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Six weeks after applying, MaKenna Bailey got the bad news: Her claim for unemployment was denied.

A sophomore at Pennsylvania State University, she typically works around 29 hours a week, earning between $1,000 and $1,200 a month.

But the state didn’t count one of her three part-time jobs—a position in a lab on campus. Without that job counting, the state said she didn't make enough with her other two jobs to clear Pennsylvania's threshold for unemployment eligibility. And while the letter, dated April 3, told Bailey she had 20 days to appeal, she didn’t receive it in the mail until last week, with a postmark for April 25. She's one of millions of college students who are navigating the complexities of unemployment as they finish courses online this semester.

It’d be easy to dismiss college students as workers only earning extra spending money. But that’s an outdated view of who fills lecture halls today. Many students pay their college bills with earnings from a part-time job. Others may have moved back home when campuses shuttered in March, but they still owe rent in off-campus apartments or have already signed leases for next year.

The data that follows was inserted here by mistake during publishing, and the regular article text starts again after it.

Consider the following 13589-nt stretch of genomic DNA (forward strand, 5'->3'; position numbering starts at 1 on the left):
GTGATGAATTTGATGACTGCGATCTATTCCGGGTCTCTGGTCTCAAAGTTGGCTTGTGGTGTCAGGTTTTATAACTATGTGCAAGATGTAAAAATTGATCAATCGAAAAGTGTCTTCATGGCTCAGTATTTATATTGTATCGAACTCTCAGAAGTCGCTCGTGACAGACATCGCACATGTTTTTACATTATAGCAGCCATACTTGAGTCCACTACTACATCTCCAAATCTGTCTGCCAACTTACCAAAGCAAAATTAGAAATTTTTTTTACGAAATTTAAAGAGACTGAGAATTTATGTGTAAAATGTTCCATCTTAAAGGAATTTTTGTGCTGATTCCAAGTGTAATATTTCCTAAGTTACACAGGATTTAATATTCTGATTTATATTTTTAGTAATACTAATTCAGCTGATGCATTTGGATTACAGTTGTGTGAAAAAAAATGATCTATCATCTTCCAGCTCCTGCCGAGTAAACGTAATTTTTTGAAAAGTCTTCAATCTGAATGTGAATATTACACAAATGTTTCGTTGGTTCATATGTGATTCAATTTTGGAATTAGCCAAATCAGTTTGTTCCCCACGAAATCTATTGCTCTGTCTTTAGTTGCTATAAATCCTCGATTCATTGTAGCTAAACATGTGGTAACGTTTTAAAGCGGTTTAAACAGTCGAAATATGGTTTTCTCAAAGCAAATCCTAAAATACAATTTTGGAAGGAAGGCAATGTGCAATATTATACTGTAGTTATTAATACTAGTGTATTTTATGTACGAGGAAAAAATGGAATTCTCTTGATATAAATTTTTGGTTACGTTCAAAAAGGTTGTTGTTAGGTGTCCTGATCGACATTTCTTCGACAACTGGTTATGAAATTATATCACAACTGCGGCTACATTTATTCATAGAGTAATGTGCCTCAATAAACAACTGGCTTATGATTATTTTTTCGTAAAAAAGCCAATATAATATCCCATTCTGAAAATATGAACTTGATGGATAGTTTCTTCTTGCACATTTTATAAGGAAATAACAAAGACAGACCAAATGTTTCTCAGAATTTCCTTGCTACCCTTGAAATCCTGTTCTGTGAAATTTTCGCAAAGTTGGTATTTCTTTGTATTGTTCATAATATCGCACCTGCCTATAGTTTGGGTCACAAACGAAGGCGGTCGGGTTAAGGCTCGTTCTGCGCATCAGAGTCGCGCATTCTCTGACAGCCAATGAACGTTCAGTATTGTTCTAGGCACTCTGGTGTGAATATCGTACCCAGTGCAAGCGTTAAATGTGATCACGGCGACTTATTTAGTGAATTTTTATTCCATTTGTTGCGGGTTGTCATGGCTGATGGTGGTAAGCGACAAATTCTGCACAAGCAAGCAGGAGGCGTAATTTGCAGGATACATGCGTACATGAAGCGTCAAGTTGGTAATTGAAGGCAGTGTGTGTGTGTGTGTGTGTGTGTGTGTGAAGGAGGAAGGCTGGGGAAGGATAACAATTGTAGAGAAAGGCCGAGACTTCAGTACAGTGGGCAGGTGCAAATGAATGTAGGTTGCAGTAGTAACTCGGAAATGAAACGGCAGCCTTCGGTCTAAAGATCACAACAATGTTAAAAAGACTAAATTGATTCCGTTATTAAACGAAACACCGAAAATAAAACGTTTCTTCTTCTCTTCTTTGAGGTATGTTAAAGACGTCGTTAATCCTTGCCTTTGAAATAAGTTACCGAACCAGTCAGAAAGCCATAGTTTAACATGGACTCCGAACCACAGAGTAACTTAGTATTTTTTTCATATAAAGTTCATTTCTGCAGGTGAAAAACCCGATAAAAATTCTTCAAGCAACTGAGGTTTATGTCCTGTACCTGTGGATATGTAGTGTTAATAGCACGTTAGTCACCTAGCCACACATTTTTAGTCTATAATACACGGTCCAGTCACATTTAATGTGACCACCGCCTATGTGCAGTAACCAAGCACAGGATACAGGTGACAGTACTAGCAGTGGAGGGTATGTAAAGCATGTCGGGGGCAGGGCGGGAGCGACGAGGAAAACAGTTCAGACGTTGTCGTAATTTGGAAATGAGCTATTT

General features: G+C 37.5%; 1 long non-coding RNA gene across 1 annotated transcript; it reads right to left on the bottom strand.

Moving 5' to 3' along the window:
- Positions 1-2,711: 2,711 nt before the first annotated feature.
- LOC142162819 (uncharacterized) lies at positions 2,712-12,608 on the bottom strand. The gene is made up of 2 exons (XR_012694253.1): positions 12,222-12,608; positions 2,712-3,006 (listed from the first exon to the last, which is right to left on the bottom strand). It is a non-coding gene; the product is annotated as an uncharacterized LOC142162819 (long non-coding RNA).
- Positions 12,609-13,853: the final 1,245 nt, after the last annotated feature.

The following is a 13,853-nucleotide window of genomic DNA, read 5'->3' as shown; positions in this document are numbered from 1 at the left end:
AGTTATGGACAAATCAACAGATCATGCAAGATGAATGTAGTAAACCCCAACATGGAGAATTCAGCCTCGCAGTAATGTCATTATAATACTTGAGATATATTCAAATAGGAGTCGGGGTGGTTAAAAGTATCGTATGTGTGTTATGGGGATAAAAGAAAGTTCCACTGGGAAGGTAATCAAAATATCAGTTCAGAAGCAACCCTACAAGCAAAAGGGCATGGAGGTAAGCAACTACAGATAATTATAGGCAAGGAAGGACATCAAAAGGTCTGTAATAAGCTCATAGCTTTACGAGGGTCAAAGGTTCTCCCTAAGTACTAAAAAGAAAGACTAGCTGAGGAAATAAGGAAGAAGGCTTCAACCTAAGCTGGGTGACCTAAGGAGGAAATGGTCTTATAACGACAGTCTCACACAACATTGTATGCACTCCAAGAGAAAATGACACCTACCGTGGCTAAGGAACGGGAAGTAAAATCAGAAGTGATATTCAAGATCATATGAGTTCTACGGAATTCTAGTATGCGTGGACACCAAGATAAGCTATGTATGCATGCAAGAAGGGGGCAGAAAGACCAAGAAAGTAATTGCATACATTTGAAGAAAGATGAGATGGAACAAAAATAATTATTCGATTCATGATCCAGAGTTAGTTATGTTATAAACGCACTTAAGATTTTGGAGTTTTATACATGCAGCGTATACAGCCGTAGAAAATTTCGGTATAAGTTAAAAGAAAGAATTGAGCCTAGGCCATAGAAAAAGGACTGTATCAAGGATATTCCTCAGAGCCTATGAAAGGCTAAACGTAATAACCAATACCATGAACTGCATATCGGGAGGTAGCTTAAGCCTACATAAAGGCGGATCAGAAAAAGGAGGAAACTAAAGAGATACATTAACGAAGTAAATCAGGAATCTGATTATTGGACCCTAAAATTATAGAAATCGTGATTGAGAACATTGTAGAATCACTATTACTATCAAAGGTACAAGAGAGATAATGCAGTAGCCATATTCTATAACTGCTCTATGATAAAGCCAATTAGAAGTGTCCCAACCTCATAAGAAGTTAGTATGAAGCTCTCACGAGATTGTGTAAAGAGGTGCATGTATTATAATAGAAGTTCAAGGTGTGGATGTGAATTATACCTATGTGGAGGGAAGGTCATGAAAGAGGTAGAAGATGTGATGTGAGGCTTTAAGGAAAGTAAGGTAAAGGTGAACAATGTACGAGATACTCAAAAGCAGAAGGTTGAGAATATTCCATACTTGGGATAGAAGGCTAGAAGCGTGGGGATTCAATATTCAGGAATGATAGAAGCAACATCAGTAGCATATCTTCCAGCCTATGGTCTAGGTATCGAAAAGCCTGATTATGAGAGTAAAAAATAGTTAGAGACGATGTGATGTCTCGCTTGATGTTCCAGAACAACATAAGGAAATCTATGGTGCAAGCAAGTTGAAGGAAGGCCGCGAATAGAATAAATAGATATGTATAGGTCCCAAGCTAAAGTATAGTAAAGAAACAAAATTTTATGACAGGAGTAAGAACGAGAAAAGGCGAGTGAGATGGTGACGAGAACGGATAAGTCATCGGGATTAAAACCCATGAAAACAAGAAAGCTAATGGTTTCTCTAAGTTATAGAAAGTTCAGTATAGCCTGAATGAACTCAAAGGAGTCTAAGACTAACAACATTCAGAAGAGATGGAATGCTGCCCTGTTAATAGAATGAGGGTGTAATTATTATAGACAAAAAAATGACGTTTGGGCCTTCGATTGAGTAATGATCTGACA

In fact, of the nearly 11 million undergraduates who work while enrolled full-time, 27% work more than 20 hours a week, according to the National Center for Education Statistics. And with the restaurant and service industries taking such a severe hit in the pandemic, young people are likely disproportionately affected by the recent shut down, as they’re more like to work in those industries, says Jesse Barba, senior director of external affairs at Young Invincibles, a non-profit group that advocates for young adults.

To magnify the economic pain, as many as 13 million college students were left out of the stimulus checks, Barba says. They neither received $1,200 for themselves because their parents claimed them as dependents, nor did their parents receive $500 for a dependent because they're over 17 years old.

College students should have more luck with expanded unemployment benefits under the CARES Act, but there are still challenges.